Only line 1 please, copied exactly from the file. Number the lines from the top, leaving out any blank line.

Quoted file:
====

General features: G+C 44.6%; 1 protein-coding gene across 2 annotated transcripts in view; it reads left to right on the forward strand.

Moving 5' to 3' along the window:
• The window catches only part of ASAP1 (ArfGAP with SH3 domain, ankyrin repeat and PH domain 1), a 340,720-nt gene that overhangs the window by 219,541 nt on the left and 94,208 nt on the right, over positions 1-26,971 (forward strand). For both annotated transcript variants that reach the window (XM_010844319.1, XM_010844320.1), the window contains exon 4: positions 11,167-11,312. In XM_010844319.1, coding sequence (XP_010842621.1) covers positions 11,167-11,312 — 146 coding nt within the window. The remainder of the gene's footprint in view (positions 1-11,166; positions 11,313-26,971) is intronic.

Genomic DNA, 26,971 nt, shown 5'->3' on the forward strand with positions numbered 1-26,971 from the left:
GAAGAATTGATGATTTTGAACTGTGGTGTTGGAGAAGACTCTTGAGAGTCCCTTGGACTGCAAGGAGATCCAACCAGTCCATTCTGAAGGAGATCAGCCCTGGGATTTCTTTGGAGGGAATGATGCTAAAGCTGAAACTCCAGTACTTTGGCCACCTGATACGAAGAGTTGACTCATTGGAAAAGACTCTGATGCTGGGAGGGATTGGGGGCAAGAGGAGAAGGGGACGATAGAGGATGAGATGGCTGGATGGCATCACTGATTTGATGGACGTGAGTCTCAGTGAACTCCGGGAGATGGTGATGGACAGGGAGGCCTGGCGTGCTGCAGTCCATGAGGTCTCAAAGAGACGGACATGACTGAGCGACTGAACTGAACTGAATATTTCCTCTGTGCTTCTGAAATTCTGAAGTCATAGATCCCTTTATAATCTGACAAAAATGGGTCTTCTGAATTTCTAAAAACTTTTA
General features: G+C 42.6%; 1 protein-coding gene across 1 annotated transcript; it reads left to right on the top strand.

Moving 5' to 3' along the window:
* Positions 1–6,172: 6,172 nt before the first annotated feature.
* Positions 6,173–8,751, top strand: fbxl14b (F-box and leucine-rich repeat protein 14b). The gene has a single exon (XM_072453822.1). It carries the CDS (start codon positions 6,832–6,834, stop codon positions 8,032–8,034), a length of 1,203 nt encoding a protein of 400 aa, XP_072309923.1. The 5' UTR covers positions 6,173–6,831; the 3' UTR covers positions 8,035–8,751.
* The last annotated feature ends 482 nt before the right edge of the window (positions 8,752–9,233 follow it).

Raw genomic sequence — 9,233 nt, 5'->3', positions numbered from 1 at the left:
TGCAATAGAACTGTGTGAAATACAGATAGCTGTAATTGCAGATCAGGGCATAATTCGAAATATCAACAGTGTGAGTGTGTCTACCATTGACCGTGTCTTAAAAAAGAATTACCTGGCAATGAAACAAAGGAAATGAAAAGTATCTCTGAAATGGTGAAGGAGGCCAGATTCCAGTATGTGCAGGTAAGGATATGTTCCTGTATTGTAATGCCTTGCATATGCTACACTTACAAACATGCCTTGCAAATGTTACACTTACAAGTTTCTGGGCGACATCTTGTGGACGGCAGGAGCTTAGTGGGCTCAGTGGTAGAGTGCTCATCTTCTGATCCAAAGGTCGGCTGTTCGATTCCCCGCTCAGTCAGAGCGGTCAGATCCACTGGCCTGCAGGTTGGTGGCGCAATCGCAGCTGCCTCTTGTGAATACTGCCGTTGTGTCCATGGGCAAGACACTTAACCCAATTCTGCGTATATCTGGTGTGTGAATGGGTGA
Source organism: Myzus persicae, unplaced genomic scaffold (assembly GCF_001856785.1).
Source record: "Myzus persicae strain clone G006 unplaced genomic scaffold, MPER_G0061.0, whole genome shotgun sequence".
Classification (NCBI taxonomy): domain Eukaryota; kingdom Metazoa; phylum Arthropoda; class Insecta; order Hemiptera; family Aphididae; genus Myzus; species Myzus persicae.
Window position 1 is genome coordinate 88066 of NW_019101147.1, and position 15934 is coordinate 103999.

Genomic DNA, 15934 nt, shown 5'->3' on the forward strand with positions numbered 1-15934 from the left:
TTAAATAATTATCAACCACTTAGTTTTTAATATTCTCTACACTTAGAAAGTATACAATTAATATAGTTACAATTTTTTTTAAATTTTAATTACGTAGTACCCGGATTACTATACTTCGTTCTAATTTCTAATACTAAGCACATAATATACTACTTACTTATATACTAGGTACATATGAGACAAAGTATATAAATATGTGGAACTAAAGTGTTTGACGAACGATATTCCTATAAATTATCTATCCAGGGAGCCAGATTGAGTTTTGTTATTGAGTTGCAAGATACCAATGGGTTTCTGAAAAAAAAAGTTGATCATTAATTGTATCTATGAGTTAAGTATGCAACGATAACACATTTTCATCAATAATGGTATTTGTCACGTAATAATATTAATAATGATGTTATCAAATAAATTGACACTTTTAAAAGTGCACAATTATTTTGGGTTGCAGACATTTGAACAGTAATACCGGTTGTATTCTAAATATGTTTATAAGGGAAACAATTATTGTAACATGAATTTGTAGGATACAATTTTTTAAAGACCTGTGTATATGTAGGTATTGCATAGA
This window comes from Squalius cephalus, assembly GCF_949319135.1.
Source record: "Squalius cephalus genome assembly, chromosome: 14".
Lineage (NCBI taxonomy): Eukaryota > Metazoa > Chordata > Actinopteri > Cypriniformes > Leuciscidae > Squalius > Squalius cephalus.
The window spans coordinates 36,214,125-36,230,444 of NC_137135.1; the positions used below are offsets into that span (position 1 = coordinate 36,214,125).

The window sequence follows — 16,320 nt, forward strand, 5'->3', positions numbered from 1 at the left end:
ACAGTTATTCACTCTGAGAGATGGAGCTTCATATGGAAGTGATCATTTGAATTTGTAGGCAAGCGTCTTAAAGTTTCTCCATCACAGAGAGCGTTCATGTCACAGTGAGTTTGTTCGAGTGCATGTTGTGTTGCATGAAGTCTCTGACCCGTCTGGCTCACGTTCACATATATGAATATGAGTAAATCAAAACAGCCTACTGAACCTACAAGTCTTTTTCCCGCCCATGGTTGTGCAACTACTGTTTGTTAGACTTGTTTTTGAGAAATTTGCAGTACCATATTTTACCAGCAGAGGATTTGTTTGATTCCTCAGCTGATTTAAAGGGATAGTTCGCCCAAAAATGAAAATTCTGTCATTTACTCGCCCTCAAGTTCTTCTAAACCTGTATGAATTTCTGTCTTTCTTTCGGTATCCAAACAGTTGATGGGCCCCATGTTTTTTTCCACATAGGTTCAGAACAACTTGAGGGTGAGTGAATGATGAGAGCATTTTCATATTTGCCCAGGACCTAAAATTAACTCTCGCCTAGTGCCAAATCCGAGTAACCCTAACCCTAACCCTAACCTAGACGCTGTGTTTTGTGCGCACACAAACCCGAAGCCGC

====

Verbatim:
General features: G+C 44.6%; 1 protein-coding gene across 2 annotated transcripts in view; it reads left to right on the forward strand.